2002-11-30 / Front Page

CSB 27 Moves To Plan B

New Rezoning Plan Addresses Redfern, Ocean Village Students
By Howard Schwach

By Howard Schwach

Community School District 27 has backed off its controversial plan to keep the students who live in the Redfern Houses in their present schools rather than placing them in the new Public School 253, a school only two blocks from their home.

The new plan, called "Plan 2" by district officer personnel, was unveiled at a sometimes-contentious meeting that was held last Monday night at PS 105 in Arverne.

Under Plan 2, all of the students who live in the sprawling Redfern complex will attend the new school when it opens in 2004.

While the meeting was called by the school board’s Zoning Committee," the majority of the presentation was done by the school district’s Operations Manager, Sandy Brawer and by district Superintendent Matt Bromme.

Brawer told the 125 parents and activists present at the meeting that the district had three goals in its rezoning plan: to create a school zone for the new PS 253, to equalize the school zones that presently exist and to plan for the new housing that is being developed all over the peninsula.

The last goal, according to Brawer, is the most difficult to achieve.

"There is lots of construction going on," Brawer said. "But we don’t know where it is going to be, we don’t know where the kids are coming from, we don’t know if they are Rockaway kids moving from another part of the peninsula or if they are coming from outside. We just don’t know how many kids are actually coming."

"What we do know," the operations manager added, "is that we want every student, particularly in the elementary schools, to live within a half-mile of the school they attend."

The contention that kids should go to "neighborhood schools" that are only a half-mile or less from their homes may turn out to be the most contentious issue of all when the rezoning plan is finally presented for a vote some time in March of 2003.

When PS 225, on Beach 110 Street, was built a number of years ago, the then Board of Education decided that it would not be an integrated school if it drew students from its zone.

For that reason, the children who live in the Ocean Village Houses on Beach 69 Street were zoned for PS 225 rather than for their neighborhood schools, PS 105 and PS 42.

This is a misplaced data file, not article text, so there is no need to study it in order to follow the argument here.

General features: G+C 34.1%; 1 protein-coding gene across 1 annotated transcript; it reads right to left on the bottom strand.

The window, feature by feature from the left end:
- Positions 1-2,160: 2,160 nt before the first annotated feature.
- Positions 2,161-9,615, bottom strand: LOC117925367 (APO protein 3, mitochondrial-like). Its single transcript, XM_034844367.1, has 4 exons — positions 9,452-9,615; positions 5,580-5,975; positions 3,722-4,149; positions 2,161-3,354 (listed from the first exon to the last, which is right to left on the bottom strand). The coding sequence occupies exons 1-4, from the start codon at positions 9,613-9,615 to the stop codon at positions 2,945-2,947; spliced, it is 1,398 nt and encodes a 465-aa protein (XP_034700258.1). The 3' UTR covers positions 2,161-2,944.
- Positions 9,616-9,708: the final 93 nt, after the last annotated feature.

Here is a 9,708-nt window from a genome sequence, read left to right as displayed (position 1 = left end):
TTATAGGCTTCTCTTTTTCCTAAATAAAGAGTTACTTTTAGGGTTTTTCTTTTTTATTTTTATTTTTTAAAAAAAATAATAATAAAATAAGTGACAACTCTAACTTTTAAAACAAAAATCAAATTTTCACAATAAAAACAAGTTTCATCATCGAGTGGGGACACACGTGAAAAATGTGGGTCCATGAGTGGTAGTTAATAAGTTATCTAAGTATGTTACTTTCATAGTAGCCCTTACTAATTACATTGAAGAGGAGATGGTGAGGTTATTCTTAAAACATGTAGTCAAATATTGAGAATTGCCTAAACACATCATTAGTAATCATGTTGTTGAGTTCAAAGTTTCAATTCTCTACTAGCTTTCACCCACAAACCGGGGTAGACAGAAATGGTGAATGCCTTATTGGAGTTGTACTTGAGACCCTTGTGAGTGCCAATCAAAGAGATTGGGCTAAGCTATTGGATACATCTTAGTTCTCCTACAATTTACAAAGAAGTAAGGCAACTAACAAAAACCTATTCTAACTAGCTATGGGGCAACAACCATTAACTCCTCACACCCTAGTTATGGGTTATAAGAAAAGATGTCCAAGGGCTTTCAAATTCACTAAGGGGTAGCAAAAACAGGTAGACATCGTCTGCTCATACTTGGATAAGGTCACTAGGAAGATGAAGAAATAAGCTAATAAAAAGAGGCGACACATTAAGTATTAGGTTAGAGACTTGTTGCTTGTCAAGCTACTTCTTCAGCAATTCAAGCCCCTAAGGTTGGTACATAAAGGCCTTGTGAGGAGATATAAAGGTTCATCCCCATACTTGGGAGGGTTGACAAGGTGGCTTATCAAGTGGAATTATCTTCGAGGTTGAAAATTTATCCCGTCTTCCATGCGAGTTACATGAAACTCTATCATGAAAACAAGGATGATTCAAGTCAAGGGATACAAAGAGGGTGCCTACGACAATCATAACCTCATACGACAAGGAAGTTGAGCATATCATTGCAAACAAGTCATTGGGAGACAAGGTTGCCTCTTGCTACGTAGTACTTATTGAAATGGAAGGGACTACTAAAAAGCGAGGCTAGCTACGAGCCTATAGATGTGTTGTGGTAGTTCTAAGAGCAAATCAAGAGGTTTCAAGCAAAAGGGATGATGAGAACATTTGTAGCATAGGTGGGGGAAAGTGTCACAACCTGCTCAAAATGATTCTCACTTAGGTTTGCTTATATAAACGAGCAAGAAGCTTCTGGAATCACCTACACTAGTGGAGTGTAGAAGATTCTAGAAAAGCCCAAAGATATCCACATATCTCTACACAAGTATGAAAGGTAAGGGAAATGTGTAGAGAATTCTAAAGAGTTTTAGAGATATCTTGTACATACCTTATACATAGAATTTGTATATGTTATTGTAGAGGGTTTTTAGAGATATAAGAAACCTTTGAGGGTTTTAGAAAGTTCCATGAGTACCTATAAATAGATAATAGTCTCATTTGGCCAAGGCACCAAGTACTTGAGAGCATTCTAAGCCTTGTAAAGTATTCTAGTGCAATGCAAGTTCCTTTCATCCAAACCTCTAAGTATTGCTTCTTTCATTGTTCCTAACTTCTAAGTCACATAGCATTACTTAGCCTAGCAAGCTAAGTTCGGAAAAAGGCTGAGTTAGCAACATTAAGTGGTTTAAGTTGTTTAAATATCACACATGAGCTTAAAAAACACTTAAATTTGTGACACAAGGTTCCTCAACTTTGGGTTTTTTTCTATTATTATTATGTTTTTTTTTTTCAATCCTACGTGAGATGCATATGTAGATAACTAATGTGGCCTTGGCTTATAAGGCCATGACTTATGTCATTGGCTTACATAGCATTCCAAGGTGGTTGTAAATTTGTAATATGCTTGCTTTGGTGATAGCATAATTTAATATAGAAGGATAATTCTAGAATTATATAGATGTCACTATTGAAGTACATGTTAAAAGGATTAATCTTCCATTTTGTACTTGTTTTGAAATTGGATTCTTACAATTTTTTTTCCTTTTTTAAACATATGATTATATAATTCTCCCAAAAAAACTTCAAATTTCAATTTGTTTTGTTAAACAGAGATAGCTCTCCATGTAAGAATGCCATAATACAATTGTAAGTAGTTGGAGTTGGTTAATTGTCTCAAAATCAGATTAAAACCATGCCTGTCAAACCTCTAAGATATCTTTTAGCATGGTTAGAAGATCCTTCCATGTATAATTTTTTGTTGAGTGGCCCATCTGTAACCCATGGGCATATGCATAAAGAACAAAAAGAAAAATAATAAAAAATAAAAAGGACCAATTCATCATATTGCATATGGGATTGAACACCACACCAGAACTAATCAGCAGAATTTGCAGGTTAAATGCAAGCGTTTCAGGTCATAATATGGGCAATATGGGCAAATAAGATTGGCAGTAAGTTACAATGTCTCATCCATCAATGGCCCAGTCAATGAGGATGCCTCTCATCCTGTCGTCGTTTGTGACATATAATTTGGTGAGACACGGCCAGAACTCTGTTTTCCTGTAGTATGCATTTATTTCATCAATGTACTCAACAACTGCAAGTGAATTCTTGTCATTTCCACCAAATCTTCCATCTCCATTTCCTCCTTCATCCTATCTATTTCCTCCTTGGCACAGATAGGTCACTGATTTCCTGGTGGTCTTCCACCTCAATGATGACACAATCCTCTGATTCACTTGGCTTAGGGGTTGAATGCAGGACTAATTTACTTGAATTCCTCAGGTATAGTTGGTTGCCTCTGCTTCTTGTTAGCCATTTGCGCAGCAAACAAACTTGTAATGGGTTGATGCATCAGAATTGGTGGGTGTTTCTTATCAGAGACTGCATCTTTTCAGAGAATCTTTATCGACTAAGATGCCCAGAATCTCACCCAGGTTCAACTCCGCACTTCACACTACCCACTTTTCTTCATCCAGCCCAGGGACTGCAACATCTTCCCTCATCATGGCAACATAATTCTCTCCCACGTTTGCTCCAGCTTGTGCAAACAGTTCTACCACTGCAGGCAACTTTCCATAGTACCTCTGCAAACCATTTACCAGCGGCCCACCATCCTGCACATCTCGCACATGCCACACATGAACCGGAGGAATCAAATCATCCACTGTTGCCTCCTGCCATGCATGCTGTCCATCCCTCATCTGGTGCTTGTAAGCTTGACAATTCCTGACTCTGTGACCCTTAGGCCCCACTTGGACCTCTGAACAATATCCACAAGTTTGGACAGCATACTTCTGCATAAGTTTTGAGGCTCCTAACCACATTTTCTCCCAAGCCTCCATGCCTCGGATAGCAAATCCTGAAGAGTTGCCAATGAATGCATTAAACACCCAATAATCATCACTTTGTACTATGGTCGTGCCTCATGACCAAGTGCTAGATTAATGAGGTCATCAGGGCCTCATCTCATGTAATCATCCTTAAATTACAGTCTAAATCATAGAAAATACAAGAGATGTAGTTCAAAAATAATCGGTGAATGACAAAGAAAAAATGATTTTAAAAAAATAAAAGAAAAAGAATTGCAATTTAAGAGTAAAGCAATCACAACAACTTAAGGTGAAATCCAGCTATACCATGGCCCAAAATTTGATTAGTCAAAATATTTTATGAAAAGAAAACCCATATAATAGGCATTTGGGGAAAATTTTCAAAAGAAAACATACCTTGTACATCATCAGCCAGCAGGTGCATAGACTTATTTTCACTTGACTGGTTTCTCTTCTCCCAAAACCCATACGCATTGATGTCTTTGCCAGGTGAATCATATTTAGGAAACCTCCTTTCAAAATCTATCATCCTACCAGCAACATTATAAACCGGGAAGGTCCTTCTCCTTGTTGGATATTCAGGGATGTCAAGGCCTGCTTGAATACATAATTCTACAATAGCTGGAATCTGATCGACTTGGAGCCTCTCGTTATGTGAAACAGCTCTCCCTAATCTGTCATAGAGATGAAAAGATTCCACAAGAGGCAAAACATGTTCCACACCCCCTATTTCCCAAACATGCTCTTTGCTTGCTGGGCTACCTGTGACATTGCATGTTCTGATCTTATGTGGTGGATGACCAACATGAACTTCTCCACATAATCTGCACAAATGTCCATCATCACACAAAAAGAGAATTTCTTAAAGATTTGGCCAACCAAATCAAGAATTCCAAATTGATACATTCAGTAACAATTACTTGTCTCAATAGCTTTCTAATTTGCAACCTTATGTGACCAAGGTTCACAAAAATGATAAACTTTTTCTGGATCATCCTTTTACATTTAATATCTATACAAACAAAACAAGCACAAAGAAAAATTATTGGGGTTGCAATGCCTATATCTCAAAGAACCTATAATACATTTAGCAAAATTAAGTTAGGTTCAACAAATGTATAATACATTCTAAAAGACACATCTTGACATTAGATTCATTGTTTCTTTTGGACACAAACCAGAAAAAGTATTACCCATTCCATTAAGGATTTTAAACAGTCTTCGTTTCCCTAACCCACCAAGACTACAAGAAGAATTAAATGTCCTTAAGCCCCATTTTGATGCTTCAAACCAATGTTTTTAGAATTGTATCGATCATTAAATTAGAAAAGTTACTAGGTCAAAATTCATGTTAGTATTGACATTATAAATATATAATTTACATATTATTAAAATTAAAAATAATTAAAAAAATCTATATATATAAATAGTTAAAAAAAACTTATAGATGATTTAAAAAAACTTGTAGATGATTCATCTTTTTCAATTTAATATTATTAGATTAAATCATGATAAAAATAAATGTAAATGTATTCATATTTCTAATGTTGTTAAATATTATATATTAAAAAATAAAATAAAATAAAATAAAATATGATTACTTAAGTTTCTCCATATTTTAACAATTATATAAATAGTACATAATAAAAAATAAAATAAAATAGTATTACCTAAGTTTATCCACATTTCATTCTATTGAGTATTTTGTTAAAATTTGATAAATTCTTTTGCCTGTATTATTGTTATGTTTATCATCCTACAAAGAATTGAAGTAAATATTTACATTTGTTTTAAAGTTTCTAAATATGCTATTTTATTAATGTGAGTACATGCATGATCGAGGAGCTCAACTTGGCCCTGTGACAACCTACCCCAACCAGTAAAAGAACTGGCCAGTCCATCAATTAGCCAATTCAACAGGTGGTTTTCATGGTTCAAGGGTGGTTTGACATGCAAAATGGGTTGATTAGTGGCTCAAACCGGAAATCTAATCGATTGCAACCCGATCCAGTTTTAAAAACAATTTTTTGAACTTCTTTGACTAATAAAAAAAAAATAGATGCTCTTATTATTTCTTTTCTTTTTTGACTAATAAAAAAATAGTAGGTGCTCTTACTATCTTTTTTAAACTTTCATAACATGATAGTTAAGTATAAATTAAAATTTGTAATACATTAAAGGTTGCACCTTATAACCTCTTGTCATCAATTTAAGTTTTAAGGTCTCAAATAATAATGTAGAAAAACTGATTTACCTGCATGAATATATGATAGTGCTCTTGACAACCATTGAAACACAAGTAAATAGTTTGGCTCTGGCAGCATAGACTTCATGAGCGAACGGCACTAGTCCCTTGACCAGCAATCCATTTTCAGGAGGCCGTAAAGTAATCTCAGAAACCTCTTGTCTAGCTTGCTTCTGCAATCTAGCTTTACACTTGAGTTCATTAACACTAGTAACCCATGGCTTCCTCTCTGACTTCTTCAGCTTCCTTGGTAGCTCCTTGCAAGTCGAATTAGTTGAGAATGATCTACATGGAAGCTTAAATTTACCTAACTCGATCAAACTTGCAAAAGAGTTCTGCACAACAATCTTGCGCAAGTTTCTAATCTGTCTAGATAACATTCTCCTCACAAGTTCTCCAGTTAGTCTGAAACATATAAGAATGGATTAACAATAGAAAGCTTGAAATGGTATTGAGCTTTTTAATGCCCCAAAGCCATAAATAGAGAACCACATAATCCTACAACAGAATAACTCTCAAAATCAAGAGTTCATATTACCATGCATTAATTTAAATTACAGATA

Plan 2 calls for those students to return to their natural neighborhood schools.

"Those kids lose too much time on the bus each day," Brawer argued during his presentation. "They are often late because the buses are late. They would be much better off in their neighborhood schools."

A number of parents and parent activists argued against the proposed move, saying that the walk from Ocean Village to either of the other schools would be a dangerous one and that their inclusion into those two struggling schools would mean a reduction of services to the students who already attend.

"We don’t want to discriminate against anybody, but we want assurances that we’ll still get the services we now have at PS 105," the school’s PA president said. "Those are the services that helped us get off the SURR list and those are the services we want to keep."

Brawer pointed out that, while PS 225 is at 105 percent of utilization, the other two schools, PS 42 (65 percent) and PS 105 (60 percent) are presently underutilized.

Both of the middle schools in that area, MS 198 (40 percent) and MS 180 (45 percent) are underutilized as well.

Under the plan, PS 105 would take back its fifth grade from MS 198 as part of the plan. At that point, all of the elementary schools within Rockaway would become Kindergarten to Fifth Grade, with the exception of PS 225 and PS 114, which have opted to remain as Kindergarten to Sixth Grade schools.

School Board 27 member Ernest Brown was not sure that placing the Ocean Village children at PS 42 would be a good idea.

"We have to look carefully before we can say that this school can take these kids and that school can take those kids," Brown said. "We don’t know what’s coming and we shouldn’t move until we do."

A concerned parent, who asked not to be identified, said that moving the Ocean Village children to other schools in Arverne would become a gang problem.

"There have been lots of gang problems, lots of fights between OV and Edgemere," she said. "We just bring them into the schools by putting the kids in the same school."

The other contentious portion of the meeting dealt with PS 114, at the extreme west end of the peninsula.

There are no plans to rezone PS 114 under Plan 2.

That fact angered many of the minority parents in the audience.

"We should cut down on the overcrowding at PS 114 by moving the zone for that school from Beach 122 Street to Beach 129 Street," one parent said.

"Those parents don’t care how crowded that school is, as long as their kids are isolated from the other kids in Rockaway," another angry parent said.

Ed Williams, the head of the local chapter of the NAACP, said that the board has to address the safety issues before it plans to move the Ocean Village kids to the other schools.

He added that it had to address the racial balance in all of the peninsula’s schools as well.

"Let’s be real," he said. "PS 114 has no African-American children."

Bromme assured the parents that any child who presently attends a school will be allowed to remain in that school "until the school’s terminal grade."

There will be two other meetings prior to a final decision of the plan.


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